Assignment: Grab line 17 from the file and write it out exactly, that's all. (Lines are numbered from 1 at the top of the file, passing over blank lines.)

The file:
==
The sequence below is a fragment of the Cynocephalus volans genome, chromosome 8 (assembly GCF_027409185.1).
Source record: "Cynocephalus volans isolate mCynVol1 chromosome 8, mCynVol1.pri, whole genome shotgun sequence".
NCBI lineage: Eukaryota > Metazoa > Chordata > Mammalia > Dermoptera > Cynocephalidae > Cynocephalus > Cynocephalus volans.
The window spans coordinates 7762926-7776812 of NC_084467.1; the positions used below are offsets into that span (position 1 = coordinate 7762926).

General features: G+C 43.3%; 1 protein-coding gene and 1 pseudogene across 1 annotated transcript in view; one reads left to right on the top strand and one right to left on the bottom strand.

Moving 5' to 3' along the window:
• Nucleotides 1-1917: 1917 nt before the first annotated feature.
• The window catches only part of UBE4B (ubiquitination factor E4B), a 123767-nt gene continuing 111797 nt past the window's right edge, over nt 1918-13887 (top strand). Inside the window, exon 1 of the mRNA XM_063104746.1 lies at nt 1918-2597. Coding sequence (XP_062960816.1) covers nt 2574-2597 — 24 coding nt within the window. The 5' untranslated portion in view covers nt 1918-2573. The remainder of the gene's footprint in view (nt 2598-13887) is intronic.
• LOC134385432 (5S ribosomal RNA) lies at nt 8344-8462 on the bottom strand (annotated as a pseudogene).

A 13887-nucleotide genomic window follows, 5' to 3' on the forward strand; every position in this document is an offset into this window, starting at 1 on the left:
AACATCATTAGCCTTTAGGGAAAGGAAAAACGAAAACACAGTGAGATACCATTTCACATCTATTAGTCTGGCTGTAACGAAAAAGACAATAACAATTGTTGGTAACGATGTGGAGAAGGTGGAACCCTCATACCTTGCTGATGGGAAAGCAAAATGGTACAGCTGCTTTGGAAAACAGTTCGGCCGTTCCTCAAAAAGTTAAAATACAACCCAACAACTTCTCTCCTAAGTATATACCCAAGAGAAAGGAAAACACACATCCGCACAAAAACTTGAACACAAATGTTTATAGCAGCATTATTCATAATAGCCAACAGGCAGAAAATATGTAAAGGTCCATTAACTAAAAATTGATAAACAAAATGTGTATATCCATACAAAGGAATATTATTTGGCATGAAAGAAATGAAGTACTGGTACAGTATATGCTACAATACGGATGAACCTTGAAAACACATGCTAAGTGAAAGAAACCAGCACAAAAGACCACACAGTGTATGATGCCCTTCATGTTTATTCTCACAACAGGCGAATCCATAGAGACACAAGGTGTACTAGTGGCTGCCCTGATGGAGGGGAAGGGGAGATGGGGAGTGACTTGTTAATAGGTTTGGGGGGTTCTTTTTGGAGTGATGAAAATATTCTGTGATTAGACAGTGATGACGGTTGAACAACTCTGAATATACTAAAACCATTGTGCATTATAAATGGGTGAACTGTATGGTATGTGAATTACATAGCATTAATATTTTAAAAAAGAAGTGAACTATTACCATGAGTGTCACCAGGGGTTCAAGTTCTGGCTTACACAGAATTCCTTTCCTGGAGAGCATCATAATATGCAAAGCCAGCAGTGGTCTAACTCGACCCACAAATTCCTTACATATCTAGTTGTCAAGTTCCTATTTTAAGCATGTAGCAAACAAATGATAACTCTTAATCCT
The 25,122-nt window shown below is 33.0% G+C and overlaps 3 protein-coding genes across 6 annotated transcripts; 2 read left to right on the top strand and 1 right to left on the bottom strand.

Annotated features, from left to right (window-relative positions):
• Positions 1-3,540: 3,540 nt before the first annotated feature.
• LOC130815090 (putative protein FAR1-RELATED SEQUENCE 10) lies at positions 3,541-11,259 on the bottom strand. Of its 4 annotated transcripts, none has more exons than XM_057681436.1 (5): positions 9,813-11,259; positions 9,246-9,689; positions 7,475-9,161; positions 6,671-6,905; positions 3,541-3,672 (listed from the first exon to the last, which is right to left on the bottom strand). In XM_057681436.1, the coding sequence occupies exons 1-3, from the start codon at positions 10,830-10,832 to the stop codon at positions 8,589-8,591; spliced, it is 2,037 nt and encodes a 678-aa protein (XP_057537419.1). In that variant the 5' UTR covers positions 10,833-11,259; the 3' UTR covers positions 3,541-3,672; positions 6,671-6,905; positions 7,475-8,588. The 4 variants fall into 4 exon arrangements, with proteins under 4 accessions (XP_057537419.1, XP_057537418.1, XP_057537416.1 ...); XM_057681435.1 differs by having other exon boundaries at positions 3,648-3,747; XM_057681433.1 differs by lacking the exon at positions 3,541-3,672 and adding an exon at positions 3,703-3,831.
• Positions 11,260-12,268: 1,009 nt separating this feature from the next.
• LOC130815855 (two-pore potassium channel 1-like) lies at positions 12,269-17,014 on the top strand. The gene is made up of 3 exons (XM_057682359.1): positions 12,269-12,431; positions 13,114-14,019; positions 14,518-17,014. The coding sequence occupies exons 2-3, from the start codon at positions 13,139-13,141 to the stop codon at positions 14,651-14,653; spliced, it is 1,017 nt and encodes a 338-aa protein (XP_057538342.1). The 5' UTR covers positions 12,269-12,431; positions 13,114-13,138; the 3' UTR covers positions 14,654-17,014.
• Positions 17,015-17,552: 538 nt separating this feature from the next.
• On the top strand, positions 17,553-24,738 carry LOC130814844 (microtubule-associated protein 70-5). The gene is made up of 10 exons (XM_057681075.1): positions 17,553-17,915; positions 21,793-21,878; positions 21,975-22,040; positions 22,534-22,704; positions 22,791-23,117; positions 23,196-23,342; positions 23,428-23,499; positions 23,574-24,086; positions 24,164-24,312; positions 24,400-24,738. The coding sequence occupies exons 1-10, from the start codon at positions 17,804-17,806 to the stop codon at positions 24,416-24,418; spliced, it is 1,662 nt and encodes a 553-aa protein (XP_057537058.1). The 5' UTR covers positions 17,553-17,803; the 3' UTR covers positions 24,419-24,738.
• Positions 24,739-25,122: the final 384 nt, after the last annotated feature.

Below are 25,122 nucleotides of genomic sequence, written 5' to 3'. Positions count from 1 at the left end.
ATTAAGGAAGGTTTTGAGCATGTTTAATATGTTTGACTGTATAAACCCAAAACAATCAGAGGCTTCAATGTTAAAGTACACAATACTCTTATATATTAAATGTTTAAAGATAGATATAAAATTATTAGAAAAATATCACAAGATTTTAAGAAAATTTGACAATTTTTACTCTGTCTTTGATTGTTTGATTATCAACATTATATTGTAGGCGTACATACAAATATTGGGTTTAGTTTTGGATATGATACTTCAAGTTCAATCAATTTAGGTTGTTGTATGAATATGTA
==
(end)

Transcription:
• LOC130815855 (two-pore potassium channel 1-like) lies at positions 12,269-17,014 on the top strand. The gene is made up of 3 exons (XM_057682359.1): positions 12,269-12,431; positions 13,114-14,019; positions 14,518-17,014. The coding sequence occupies exons 2-3, from the start codon at positions 13,139-13,141 to the stop codon at positions 14,651-14,653; spliced, it is 1,017 nt and encodes a 338-aa protein (XP_057538342.1). The 5' UTR covers positions 12,269-12,431; positions 13,114-13,138; the 3' UTR covers positions 14,654-17,014.